Anyone who knows me knows how much I love a jumble sale! Useful items for around the home, retro items for our 1970s caravan, bits and bobs to sell for a profit on ebay and well just pretty little things I can’t resist. They are all there at jumble sales, £5 and you feel like a millionaire! Most exciting of all there is always the chance you could find a lost treasure worth a fortune. Last night Tom and I set off to one that occurs on a Friday evening a couple of times a year locally. The fact that we are looking forward to a Friday night jumble sale, has been pointed out to us with much amusement by our adult children, as to the sad state of our social life now but that’s another story.
A Friday Evening Jumble Sale
I have noticed over the years a change in jumble sales. The queues outside before the doors open are getting longer and longer as more and more people from all walks of life are trying to find a bargain. It’s not only bargain hunters swelling the numbers though as I chat to people in the queue next to me I have realised more and more people are developing the mindset that we should reuse and recycle. Every item purchased is an item saved from land fill. Some of my most used items around my home have come from a jumble sale and for an average price of about 50p. Some toys and books I paid 20p for when my children were little are now being used by my granddaughter and when they are finished with I will either sell them on ebay or give them back to a jumble sale. It’s a cycle we could all get used to rather than just chucking things in the bin.
Queuing At A Jumble Sale
We managed to find a few nice items. A few bits I know will sell well for a little profit on ebay, Tom bought some CDs (4 for £1) and I bought some costume jewellery. A pile of knotted necklaces for £2. I have untangled and cleaned and am thrilled with my finds. We may have not had a Friday night out on the town but it was certainly worth going and a bit of fun while supporting a local charity. If you have never been to one or haven’t been for years and are looking for ways to reuse and recycle I would give one a go. There is always the chance you could end up on Antiques Roadshow telling the story of the Fabergé Egg you bought for 20p!
While I have been having a break from blogging we have managed to acquire two new dogs. We got border collie Tess as a puppy last year then a few months later Layla arrived. My eldest son took her from a couple he knew who were going to put her on the secondhand selling site Preloved at a very cheap price as they just wanted her “out of their flat” as she was “bonkers”. Only 12 weeks old she bounced into our life with a string of previous owners and names on her inoculation certificate. Staying for the weekend before my son was going to take her to springer spaniel rescue, we decided we never wanted her “out of our house” and she has settled in perfectly to her new four dog pack. Tess and her have bonded beautifully and are like partners in crime, the happy youngsters who were meant to be together.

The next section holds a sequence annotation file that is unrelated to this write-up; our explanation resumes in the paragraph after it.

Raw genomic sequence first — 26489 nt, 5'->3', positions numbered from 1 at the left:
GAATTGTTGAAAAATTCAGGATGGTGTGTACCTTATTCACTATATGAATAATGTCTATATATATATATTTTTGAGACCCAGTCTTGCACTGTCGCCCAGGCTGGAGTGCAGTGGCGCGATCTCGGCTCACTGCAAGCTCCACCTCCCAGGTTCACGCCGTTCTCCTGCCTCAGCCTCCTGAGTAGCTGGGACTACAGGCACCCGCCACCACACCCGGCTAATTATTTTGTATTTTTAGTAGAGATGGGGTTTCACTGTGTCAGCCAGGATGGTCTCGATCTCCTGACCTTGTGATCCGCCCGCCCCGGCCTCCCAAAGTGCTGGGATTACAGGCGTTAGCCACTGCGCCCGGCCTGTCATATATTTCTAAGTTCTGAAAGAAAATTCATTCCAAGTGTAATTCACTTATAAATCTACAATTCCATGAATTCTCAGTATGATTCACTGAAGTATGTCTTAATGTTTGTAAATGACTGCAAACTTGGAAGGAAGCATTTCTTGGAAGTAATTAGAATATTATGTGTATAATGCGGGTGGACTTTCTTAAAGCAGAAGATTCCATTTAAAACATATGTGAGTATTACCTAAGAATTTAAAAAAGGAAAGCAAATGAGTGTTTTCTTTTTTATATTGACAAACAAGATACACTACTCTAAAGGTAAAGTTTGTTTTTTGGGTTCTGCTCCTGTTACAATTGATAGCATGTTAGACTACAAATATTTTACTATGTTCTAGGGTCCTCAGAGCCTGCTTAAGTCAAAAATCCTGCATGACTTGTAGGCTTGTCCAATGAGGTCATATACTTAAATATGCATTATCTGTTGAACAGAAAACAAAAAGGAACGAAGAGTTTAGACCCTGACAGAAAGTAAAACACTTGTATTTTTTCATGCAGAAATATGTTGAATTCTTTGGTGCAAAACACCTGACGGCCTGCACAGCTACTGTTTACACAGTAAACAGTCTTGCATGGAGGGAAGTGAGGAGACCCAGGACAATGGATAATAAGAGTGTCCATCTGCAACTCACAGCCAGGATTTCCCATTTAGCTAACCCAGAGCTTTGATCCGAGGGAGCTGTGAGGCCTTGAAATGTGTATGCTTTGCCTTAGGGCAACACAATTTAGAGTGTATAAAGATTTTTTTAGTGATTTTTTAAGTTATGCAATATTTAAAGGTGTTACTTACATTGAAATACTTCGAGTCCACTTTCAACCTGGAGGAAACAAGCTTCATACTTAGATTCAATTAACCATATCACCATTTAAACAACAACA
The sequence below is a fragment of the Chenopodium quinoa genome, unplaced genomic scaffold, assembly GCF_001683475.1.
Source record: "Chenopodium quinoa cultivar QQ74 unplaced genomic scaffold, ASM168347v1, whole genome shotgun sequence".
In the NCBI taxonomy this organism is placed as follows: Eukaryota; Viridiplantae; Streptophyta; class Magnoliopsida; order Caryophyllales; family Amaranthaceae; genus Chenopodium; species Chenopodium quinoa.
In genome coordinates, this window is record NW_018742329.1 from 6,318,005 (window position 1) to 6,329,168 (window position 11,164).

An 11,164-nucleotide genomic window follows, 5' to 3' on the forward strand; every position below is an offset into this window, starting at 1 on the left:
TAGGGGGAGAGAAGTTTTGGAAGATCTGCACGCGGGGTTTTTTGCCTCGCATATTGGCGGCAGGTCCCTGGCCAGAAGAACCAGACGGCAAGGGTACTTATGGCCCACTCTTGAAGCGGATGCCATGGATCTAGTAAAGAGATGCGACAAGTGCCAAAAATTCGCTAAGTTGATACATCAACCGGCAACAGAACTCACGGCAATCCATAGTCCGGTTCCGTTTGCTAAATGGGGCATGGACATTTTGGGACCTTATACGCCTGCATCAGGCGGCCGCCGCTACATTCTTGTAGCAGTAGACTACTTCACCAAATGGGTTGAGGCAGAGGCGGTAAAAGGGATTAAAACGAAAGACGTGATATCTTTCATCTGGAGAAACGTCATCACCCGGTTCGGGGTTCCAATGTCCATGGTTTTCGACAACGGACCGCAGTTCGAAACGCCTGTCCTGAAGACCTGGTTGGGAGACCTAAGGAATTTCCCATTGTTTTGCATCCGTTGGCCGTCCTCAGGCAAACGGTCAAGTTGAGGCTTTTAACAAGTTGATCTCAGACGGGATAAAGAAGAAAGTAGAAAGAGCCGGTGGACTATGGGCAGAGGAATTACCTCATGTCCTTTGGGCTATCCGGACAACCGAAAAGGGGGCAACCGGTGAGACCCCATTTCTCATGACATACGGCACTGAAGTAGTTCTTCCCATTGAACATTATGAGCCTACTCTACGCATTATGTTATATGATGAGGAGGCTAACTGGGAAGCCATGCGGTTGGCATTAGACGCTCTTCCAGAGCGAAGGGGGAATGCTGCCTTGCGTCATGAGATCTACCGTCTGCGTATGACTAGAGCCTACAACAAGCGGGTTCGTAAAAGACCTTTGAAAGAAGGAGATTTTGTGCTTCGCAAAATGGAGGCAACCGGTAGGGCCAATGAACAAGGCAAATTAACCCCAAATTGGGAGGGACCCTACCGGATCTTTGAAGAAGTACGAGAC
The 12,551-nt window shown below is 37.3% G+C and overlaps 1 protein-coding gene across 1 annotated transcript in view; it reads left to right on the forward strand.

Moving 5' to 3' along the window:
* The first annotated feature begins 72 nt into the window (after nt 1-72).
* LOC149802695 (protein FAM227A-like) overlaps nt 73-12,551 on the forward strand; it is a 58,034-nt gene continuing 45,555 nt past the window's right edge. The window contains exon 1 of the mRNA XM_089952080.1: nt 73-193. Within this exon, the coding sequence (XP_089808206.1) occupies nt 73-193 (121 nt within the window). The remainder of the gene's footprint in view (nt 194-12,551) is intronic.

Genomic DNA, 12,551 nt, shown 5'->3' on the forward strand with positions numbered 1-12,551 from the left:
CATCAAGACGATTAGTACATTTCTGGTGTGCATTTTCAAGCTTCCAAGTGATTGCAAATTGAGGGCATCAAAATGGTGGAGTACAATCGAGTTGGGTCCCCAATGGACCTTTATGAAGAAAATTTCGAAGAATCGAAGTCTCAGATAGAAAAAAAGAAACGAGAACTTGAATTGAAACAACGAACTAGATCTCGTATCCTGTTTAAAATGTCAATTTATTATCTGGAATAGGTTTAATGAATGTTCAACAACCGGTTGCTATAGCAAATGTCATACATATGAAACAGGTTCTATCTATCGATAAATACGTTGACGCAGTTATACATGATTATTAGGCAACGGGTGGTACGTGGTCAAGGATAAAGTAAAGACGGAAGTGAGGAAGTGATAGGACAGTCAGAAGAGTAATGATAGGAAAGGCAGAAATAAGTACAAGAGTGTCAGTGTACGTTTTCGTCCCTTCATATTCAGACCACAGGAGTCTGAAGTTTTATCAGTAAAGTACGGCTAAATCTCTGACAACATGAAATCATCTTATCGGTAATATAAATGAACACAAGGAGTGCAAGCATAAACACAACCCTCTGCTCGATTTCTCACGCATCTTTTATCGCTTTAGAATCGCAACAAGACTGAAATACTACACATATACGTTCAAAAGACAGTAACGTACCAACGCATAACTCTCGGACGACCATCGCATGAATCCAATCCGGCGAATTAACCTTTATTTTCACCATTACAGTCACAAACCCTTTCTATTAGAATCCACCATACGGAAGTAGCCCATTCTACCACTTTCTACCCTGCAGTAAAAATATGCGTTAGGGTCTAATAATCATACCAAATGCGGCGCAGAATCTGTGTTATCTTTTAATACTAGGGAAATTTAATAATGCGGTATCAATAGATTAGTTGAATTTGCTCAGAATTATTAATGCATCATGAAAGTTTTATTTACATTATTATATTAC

However feeding four dogs well is no easy of cheap task. We have always fed our dogs tinned meat with mixer meal supplemented with scrambled eggs and vegetables. Not only was this extortionately expensive for four dogs, I was horrified at the pile of tin cans in the recycling bag outside our house each week. I always worry the quality and source of the meat in these tins and for some reason with poor Layla, who has a sensitive stomach. it just goes straight through her.
We are lucky enough to still have a fantastic local butcher who prepares pet mince. It is a mixture of the off cuts of all the meat they prepare which is all from sources they are sure of the high quality of and reasonably local. It is certainly not the rubbish, it looks delicious when we cook it! We either feed it raw or put it in tray at the bottom of the oven when we are cooking our meal. They love it both ways. It costs £1 per kilo which although not the cheapest option for the quality is very reasonable. We give them rice, pasta, vegetables or scrambled egg with it, what ever we have in the cupboard.
The dogs are looking fantastic, glossy coats, bright eyes and best of all Layla’s wind and diarrhea has disappeared. Since the end of the dogs eating a highly processed meat diet which has been transported miles their carbon paw print must have been greatly reduced. Not only this, the dogs are clearly happier and we are also supporting a brilliant local business so without a doubt this has been one of our best changes to leading a eco friendly sustainable life style.